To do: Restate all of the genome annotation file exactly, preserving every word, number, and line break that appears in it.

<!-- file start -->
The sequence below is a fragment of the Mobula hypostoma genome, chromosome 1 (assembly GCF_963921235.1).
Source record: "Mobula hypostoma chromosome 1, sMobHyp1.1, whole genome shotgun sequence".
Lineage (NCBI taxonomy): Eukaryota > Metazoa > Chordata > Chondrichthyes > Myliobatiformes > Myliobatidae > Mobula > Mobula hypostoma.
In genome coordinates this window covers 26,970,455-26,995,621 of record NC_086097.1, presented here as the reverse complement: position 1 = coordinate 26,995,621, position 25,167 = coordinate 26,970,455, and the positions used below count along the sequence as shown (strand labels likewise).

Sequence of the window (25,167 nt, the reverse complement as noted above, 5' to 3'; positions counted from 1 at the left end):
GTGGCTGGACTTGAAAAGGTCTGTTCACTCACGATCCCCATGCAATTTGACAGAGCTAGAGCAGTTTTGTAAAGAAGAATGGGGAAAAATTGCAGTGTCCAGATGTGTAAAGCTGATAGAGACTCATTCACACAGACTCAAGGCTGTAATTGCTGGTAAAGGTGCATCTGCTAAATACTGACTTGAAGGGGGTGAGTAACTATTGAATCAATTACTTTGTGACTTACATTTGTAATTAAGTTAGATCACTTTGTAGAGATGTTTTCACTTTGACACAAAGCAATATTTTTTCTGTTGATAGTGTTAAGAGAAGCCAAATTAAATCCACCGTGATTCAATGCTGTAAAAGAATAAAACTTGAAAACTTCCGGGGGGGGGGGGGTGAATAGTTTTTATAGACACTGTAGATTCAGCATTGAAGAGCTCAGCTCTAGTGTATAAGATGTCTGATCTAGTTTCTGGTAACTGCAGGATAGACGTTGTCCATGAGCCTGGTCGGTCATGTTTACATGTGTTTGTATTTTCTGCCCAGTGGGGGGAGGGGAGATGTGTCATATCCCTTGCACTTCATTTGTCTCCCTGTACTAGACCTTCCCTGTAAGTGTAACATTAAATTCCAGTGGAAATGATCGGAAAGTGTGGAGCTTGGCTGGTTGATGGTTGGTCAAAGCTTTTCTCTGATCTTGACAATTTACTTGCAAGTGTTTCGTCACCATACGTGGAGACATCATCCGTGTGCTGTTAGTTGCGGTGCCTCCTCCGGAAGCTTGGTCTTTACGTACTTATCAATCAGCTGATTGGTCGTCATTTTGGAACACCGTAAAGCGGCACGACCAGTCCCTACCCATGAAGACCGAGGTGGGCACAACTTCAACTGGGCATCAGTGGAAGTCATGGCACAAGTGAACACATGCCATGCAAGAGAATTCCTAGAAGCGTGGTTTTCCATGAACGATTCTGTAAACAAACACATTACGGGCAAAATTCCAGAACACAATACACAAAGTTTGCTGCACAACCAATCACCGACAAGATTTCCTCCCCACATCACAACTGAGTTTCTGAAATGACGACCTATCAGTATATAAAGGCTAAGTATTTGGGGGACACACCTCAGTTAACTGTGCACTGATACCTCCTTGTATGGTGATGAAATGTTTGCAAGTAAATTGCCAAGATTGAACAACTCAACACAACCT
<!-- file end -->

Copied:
The sequence below is a fragment of the Mobula hypostoma genome, chromosome 1 (assembly GCF_963921235.1).
Source record: "Mobula hypostoma chromosome 1, sMobHyp1.1, whole genome shotgun sequence".
Lineage (NCBI taxonomy): Eukaryota > Metazoa > Chordata > Chondrichthyes > Myliobatiformes > Myliobatidae > Mobula > Mobula hypostoma.
In genome coordinates this window covers 26,970,455-26,995,621 of record NC_086097.1, presented here as the reverse complement: position 1 = coordinate 26,995,621, position 25,167 = coordinate 26,970,455, and the positions used below count along the sequence as shown (strand labels likewise).

Sequence of the window (25,167 nt, the reverse complement as noted above, 5' to 3'; positions counted from 1 at the left end):
GTGGCTGGACTTGAAAAGGTCTGTTCACTCACGATCCCCATGCAATTTGACAGAGCTAGAGCAGTTTTGTAAAGAAGAATGGGGAAAAATTGCAGTGTCCAGATGTGTAAAGCTGATAGAGACTCATTCACACAGACTCAAGGCTGTAATTGCTGGTAAAGGTGCATCTGCTAAATACTGACTTGAAGGGGGTGAGTAACTATTGAATCAATTACTTTGTGACTTACATTTGTAATTAAGTTAGATCACTTTGTAGAGATGTTTTCACTTTGACACAAAGCAATATTTTTTCTGTTGATAGTGTTAAGAGAAGCCAAATTAAATCCACCGTGATTCAATGCTGTAAAAGAATAAAACTTGAAAACTTCCGGGGGGGGGGGGGTGAATAGTTTTTATAGACACTGTAGATTCAGCATTGAAGAGCTCAGCTCTAGTGTATAAGATGTCTGATCTAGTTTCTGGTAACTGCAGGATAGACGTTGTCCATGAGCCTGGTCGGTCATGTTTACATGTGTTTGTATTTTCTGCCCAGTGGGGGGAGGGGAGATGTGTCATATCCCTTGCACTTCATTTGTCTCCCTGTACTAGACCTTCCCTGTAAGTGTAACATTAAATTCCAGTGGAAATGATCGGAAAGTGTGGAGCTTGGCTGGTTGATGGTTGGTCAAAGCTTTTCTCTGATCTTGACAATTTACTTGCAAGTGTTTCGTCACCATACGTGGAGACATCATCCGTGTGCTGTTAGTTGCGGTGCCTCCTCCGGAAGCTTGGTCTTTACGTACTTATCAATCAGCTGATTGGTCGTCATTTTGGAACACCGTAAAGCGGCACGACCAGTCCCTACCCATGAAGACCGAGGTGGGCACAACTTCAACTGGGCATCAGTGGAAGTCATGGCACAAGTGAACACATGCCATGCAAGAGAATTCCTAGAAGCGTGGTTTTCCATGAACGATTCTGTAAACAAACACATTACGGGCAAAATTCCAGAACACAATACACAAAGTTTGCTGCACAACCAATCACCGACAAGATTTCCTCCCCACATCACAACTGAGTTTCTGAAATGACGACCTATCAGTATATAAAGGCTAAGTATTTGGGGGACACACCTCAGTTAACTGTGCACTGATACCTCCTTGTATGGTGATGAAATGTTTGCAAGTAAATTGCCAAGATTGAACAACTCAACACAACCT